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This eBook from the Gutenberg Project consists of approximately 486 pages of information about The Great Salt Lake Trail.
some of their men, who had fallen victims to the Indians, but in trapping had been generally successful.  Our little party also had done extremely well, and we felt great satisfaction in displaying to them seven or eight packets of sixty skins each.  We related to them the murder of Le Brache, and every trapper boiled with indignation at the recital.  All wanted instantly to start in pursuit, and revenge upon the Indians the perpetration of their treachery; but there was no probability of overtaking them, and they suffered their anger to cool down.
The second day after our meeting, I proposed that the most experienced mountaineers of their party should return with Baptiste and myself to perform the burial rites of our friend.  I proposed three men, with ourselves, as sufficient for the sixteen Indians, in case we should fall in with them, and they would certainly be enough for the errand if we met no one.  My former comrades were too tired to return.

        We started and arrived at our unfortunate camp, but the body
        of our late friend was not to be found, though we discovered
        some of his long black hair clotted with blood.

On raising the traps which we had set before our precipitate departure, we found a beaver in every one except four, which contained each a leg, the beavers having amputated them with their teeth.  We then returned to our companions, and moved on to Willow Creek, where we were handy to the caches of our rendezvous at the Suck.  It was now about June 1, 1822.
Here we spent our time very pleasantly, occupying ourselves with hunting, fishing, target-shooting, footracing, gymnastic and sundry other exercises.  The other detachments now came in, bringing with them quantities of peltry, all having met with very great success.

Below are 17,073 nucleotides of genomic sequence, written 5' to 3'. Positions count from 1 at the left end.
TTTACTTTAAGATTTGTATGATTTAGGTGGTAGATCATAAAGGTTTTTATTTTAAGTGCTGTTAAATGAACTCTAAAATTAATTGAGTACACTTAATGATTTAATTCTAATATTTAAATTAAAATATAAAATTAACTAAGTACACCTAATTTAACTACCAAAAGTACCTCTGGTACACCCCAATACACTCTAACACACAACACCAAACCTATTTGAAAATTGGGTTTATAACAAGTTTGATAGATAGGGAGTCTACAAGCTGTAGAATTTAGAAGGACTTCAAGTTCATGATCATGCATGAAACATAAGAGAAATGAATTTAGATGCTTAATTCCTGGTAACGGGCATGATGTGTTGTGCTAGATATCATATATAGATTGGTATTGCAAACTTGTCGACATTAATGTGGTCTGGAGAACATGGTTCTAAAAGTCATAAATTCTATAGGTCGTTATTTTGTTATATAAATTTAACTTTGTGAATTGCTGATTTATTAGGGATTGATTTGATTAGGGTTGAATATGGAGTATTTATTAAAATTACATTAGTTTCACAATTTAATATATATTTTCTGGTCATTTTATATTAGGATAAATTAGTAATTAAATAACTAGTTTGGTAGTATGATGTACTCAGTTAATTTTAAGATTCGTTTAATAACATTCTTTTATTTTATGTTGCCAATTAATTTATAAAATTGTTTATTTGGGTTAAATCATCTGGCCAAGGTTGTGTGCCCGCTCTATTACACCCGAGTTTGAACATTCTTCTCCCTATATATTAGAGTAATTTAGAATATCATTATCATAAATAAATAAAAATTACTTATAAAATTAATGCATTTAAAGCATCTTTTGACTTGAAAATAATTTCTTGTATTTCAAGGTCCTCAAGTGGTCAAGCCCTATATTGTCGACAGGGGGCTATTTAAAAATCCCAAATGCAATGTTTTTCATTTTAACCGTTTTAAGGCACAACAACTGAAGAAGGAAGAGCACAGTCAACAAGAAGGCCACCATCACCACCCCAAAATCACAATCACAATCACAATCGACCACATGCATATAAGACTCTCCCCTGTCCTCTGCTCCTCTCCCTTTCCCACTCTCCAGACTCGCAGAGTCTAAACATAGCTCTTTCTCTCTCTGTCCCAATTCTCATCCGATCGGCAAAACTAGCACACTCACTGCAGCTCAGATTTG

CHAPTER IV.  CAPTAIN SUBLETTE’S EXPEDITION.

In 1832 Captain William Sublette,[10] a partner in the Rocky Mountain Fur Company, and one of the most active, intrepid, and renowned leaders in the trade, started on a trapping expedition up the Platte Valley.  He was accompanied by Robert Campbell, another of the pioneers in the fur industry, and sixty men well mounted, with their camp equipage carried on packhorses.

At Independence, Missouri, he met a party commanded by Nathaniel J. Wyeth of Boston, Massachusetts.  Mr. Wyeth, having conceived the idea that a profitable salmon fishery connected with the fur trade might be established at the mouth of the Columbia River, had accordingly invested a great deal of capital.  He had calculated, as he supposed, for the Indian trade, and had enlisted in his employ a number of Eastern men who had never been West, and were totally unacquainted with its dangerous travel.

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